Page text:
Bishop Walter Mixa, who has resigned, wants to move out of Augsburg's Episcopal Palace, according to a report in the newspaper Bild am Sonntag. Mixa wants to continue as a priest despite all the accusations, a confidant of Mixa said according to the paper. Over the weekend, there was also further speculation about the background to the resignation.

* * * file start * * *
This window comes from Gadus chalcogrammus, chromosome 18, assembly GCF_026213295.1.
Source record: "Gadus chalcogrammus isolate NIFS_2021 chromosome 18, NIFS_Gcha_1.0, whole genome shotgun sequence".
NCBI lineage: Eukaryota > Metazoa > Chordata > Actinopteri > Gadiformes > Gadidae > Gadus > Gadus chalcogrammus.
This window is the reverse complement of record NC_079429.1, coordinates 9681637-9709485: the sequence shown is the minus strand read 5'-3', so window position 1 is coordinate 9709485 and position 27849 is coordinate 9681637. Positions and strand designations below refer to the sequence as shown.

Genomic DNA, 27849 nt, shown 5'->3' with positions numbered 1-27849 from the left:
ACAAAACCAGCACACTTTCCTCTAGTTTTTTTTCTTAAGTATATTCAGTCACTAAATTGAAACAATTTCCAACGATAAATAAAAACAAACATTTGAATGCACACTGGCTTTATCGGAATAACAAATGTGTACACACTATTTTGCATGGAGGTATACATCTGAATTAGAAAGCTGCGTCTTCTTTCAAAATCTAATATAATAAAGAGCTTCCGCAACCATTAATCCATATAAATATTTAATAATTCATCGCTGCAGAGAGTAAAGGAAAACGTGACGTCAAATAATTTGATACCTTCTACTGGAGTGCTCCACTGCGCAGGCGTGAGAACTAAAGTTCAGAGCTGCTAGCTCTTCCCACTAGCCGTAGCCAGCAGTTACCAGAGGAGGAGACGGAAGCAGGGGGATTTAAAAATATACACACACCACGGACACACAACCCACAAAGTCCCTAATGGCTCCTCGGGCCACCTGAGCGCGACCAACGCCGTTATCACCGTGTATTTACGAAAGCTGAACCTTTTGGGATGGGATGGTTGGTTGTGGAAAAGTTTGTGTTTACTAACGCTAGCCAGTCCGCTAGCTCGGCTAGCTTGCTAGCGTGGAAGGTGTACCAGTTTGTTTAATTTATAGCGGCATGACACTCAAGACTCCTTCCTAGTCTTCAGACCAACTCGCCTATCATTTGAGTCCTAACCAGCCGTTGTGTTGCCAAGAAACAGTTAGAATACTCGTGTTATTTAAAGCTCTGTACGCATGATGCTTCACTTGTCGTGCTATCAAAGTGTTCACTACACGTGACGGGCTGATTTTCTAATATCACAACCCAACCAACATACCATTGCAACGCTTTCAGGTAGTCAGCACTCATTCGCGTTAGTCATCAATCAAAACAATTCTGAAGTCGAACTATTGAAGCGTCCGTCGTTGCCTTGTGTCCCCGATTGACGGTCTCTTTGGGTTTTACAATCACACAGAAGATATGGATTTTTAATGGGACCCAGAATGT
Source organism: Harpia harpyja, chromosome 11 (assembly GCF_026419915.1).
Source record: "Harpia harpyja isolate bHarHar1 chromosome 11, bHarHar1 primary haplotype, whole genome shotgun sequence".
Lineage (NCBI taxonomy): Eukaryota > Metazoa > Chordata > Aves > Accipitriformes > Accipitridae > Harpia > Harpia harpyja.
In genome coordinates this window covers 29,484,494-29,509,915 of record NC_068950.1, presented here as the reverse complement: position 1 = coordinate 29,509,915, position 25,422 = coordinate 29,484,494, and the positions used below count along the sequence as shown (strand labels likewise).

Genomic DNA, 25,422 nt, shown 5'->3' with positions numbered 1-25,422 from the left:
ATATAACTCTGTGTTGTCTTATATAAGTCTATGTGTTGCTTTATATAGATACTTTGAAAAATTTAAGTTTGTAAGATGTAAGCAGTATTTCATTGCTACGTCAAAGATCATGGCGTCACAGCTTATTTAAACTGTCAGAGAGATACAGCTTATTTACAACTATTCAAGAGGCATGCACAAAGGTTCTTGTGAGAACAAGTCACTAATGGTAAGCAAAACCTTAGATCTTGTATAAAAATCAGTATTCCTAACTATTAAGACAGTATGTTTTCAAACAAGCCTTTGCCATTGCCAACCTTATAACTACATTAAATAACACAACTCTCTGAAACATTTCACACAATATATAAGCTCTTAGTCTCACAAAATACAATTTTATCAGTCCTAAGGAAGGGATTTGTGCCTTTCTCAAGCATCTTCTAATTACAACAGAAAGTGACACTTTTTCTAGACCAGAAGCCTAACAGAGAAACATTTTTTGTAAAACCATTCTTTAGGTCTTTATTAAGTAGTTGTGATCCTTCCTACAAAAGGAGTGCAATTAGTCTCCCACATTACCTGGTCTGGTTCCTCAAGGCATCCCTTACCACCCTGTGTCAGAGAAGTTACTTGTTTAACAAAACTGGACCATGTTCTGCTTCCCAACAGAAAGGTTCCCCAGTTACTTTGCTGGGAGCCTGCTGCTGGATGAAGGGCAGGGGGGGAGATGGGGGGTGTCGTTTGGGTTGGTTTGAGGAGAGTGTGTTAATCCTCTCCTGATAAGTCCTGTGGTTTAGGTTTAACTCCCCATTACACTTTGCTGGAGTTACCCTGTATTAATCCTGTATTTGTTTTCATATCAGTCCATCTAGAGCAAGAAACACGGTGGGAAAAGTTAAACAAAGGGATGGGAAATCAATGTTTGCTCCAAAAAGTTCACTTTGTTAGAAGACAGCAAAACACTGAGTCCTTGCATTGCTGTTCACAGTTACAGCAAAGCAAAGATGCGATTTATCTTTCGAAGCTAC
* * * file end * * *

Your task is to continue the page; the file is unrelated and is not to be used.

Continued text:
"He is now looking for his own apartment or a house to rent," a confidant of Mixa said, according to the paper. After a stay in hospital in Switzerland, the former bishop of Augsburg still lives in the official residence of the Episcopal Ordinariate.Meanwhile, over the weekend, debate continued over the circumstances of Mixa's resignation. According to information from the news magazine "Focus", Pope Benedict XIV had. even instructed Archbishops Robert Zollitsch and Reinhard Marx in April to persuade Mixa to take some time off. Initially, Benedict had entrusted this task to his Apostolic Nuncio in Germany. When Augsburg bishop did not respond, pope sent Freiburg and Munich archbishops, magazine reported.Mixa, on the other hand, had accused his fellow ministers of intrigue a few days ago. They would have forced him to resign because of the beating accusations. In an interview with "Die Welt," Mixa had said he wanted to talk to the pope about a possible reinstatement.According to a report in the "Frankfurter Allgemeine Sonntagszeitung," the accusation of sexual abuse was not the reason for the pope to accept Mixa's request for resignation. Therefore, the discontinuation of the investigation by the Augsburg public prosecutor's office does not play a role in this context. According to the newspaper's information, the pope agreed to Mixa's request, which has since been revised, because he had a file with serious accusations against the bishop. These concern Mixa's possible alcoholism and allegations of sexual assault against young priests and candidates for the priesthood.Witnesses from Mixa's closest personal environment had made corresponding statements about his way of life, which were attached to this file, reported the "Frankfurter Allgemeine Sonntagszeitung". The documents were transmitted via the Apostolic Nunciature in Berlin.In light of the Mixa affair and the numerous cases of abuse in the Church, the president of the Central Committee of German Catholics (ZdK), Alois Gluck, reiterated his calls for reforms. There must be talk about new structures that promote cooperation and transparency, Gluck told the "Welt" (Saturday edition). These are "the most effective means against group formation and poisoned situations.". For example, an independent ecclesiastical administrative jurisdiction for the settlement of conflicts was missing.Regarding Mixa, the CSU politician said, "The Causa Mixa is for me also a deep human and personal tragedy."He hopes that with the help of Rome it will soon be possible to reach a final settlement. "This is important to prevent the creation of legends. And the only thing that helps against the creation of legends and myths is transparency," said Gluck.The case of Mixa was not triggered by an ecclesiastical struggle for direction, the ZdK president emphasized, but by a "person-related fact". He warned against reading into it a directional debate between liberal and conservative forces.